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We are full time RVers on the west coast of Canada. (Lower Vancouver Island) the worst it gets to -8 C (About 15 F) 

The front area of our Diplomat is cold. We have a false floor cut from high density Pink Panther board that we drop in over the stairwell at night. It’s got matching carpet on it. We could use the false floor but it’d wear out fast!  The other thing we have is a two part ‘snap on’  front window shield cover. The outer layer is see through shade material (summer) that the inner layer is a  2 ply silver windshield blanket.  The silver liner blanket and sun screen prevent condensation on the inside and it’s not bad looking at all. 
I’m going to try to find a thick clear vinyl cover but it’s going to be expensive.

Yes the front is cold. Any other good space age type solutions? Gold plated unfolding umbrellas, used after-burner heaters? 😂 😆 😝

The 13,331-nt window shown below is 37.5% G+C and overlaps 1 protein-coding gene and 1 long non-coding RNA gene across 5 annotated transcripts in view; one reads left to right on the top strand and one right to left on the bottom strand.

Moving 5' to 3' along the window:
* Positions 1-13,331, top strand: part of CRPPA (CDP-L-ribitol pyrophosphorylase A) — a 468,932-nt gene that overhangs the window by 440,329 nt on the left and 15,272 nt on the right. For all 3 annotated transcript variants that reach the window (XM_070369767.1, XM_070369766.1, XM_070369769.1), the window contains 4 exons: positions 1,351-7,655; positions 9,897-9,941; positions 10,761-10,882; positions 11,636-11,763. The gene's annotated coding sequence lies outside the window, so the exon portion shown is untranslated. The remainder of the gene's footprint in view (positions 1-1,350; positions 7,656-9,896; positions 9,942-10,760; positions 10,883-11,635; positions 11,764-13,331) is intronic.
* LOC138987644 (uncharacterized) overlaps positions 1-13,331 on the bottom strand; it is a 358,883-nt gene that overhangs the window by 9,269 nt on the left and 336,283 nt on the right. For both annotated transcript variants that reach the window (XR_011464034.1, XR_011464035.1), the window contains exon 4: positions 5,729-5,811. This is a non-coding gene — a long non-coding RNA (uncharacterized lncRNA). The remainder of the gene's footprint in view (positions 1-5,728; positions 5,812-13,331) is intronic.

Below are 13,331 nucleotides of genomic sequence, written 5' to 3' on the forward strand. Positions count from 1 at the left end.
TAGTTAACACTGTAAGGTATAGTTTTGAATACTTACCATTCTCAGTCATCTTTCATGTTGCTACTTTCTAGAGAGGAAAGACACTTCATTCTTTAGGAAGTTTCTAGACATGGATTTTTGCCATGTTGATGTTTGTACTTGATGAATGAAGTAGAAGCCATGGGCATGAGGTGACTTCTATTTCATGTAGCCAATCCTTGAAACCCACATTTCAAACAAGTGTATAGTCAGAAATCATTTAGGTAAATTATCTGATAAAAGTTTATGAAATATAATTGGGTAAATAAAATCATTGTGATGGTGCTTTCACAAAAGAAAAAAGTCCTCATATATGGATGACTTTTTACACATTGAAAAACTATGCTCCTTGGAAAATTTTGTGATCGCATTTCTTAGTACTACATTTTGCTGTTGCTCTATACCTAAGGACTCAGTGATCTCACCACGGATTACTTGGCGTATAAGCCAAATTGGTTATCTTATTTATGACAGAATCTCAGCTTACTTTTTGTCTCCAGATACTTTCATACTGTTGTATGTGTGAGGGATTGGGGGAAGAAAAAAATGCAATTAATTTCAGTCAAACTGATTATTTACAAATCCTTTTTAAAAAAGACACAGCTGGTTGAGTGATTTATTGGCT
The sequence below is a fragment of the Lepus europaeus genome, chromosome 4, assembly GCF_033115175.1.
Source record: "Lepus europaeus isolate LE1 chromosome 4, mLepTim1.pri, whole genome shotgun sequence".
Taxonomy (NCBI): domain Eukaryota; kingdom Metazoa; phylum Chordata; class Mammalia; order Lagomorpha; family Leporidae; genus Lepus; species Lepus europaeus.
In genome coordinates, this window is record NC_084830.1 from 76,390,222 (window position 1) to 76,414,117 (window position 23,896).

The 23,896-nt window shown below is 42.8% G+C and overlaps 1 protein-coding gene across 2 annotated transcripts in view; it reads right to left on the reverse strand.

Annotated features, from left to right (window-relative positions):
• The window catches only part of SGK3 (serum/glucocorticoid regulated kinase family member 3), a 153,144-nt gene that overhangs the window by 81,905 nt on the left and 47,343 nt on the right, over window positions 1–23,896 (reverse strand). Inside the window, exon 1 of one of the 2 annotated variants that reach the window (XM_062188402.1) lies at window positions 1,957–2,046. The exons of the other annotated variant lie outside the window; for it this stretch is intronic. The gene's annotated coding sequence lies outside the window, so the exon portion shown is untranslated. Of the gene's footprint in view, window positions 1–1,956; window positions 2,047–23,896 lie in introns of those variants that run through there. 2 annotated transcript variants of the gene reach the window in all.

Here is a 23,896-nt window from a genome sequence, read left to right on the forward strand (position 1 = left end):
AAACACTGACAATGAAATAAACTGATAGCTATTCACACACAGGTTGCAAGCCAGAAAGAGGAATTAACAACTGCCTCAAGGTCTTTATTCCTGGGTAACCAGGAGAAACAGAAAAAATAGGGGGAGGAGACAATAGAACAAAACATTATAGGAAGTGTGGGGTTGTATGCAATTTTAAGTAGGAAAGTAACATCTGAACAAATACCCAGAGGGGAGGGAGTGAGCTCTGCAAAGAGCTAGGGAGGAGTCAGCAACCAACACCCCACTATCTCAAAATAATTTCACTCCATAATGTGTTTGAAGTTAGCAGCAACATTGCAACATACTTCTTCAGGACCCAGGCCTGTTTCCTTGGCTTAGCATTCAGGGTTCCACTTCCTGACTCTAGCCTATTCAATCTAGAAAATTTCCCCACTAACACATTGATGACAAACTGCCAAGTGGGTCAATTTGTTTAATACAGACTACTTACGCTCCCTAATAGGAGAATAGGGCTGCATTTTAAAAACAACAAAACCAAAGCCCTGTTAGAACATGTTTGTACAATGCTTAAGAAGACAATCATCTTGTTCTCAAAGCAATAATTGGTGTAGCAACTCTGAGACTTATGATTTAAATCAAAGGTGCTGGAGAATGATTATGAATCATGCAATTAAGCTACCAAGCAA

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That windshield is giant cold sink.  Like standing in front of a fire catching the radiant heat . . . . except you're the fire (source)

Our previous owner made heavy duty curtains for the front windshield.  Not a perfect solution but they do help (you can feel the difference from one side to the other).  If it's "real cold", like under 35F, I'll drop both layers of shades, and pull in all slides.  There's an electric blanket but I don't like running the genny all night long. 

But the piece-de-resistance is a battery operated heated hoodie my folks gave me one year.  I'll put it next to a thin layer, then a sweatshirt, then a jacket.  Yeah, I might look like an eskimo watching tv but I'm toasty!  I even run it on low.